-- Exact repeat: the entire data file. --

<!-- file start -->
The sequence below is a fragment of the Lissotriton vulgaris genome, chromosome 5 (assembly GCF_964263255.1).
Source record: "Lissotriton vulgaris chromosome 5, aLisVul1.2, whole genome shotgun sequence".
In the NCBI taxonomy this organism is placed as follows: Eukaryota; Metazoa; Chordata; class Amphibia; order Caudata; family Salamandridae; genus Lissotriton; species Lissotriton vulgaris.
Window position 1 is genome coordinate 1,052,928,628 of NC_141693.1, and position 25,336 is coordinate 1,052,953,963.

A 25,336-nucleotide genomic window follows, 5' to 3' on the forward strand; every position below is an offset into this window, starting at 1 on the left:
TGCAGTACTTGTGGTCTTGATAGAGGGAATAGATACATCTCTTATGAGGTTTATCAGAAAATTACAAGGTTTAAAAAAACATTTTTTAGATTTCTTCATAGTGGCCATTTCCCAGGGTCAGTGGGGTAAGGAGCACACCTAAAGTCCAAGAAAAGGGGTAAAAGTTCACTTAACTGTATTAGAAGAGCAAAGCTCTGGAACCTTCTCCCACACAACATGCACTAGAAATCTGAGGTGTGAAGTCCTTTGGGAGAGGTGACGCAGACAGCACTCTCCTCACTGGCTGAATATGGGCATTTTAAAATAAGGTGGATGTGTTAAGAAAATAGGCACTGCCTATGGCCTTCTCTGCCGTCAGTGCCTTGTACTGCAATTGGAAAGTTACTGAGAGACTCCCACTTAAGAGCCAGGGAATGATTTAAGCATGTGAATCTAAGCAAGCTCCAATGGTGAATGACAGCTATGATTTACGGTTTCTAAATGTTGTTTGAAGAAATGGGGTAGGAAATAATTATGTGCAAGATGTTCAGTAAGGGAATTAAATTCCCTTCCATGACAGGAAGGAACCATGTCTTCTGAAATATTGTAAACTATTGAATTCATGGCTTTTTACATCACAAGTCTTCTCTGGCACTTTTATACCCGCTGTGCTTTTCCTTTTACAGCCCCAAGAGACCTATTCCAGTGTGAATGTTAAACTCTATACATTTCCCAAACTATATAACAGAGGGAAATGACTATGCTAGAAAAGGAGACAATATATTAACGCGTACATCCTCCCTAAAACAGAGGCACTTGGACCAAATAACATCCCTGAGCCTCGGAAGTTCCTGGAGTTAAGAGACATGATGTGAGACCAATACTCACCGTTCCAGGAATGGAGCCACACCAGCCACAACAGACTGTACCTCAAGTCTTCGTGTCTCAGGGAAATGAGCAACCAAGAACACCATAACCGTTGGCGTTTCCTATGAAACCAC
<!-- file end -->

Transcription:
The sequence below is a fragment of the Lissotriton vulgaris genome, chromosome 5 (assembly GCF_964263255.1).
Source record: "Lissotriton vulgaris chromosome 5, aLisVul1.2, whole genome shotgun sequence".
In the NCBI taxonomy this organism is placed as follows: Eukaryota; Metazoa; Chordata; class Amphibia; order Caudata; family Salamandridae; genus Lissotriton; species Lissotriton vulgaris.
Window position 1 is genome coordinate 1,052,928,628 of NC_141693.1, and position 25,336 is coordinate 1,052,953,963.

A 25,336-nucleotide genomic window follows, 5' to 3' on the forward strand; every position below is an offset into this window, starting at 1 on the left:
TGCAGTACTTGTGGTCTTGATAGAGGGAATAGATACATCTCTTATGAGGTTTATCAGAAAATTACAAGGTTTAAAAAAACATTTTTTAGATTTCTTCATAGTGGCCATTTCCCAGGGTCAGTGGGGTAAGGAGCACACCTAAAGTCCAAGAAAAGGGGTAAAAGTTCACTTAACTGTATTAGAAGAGCAAAGCTCTGGAACCTTCTCCCACACAACATGCACTAGAAATCTGAGGTGTGAAGTCCTTTGGGAGAGGTGACGCAGACAGCACTCTCCTCACTGGCTGAATATGGGCATTTTAAAATAAGGTGGATGTGTTAAGAAAATAGGCACTGCCTATGGCCTTCTCTGCCGTCAGTGCCTTGTACTGCAATTGGAAAGTTACTGAGAGACTCCCACTTAAGAGCCAGGGAATGATTTAAGCATGTGAATCTAAGCAAGCTCCAATGGTGAATGACAGCTATGATTTACGGTTTCTAAATGTTGTTTGAAGAAATGGGGTAGGAAATAATTATGTGCAAGATGTTCAGTAAGGGAATTAAATTCCCTTCCATGACAGGAAGGAACCATGTCTTCTGAAATATTGTAAACTATTGAATTCATGGCTTTTTACATCACAAGTCTTCTCTGGCACTTTTATACCCGCTGTGCTTTTCCTTTTACAGCCCCAAGAGACCTATTCCAGTGTGAATGTTAAACTCTATACATTTCCCAAACTATATAACAGAGGGAAATGACTATGCTAGAAAAGGAGACAATATATTAACGCGTACATCCTCCCTAAAACAGAGGCACTTGGACCAAATAACATCCCTGAGCCTCGGAAGTTCCTGGAGTTAAGAGACATGATGTGAGACCAATACTCACCGTTCCAGGAATGGAGCCACACCAGCCACAACAGACTGTACCTCAAGTCTTCGTGTCTCAGGGAAATGAGCAACCAAGAACACCATAACCGTTGGCGTTTCCTATGAAACCAC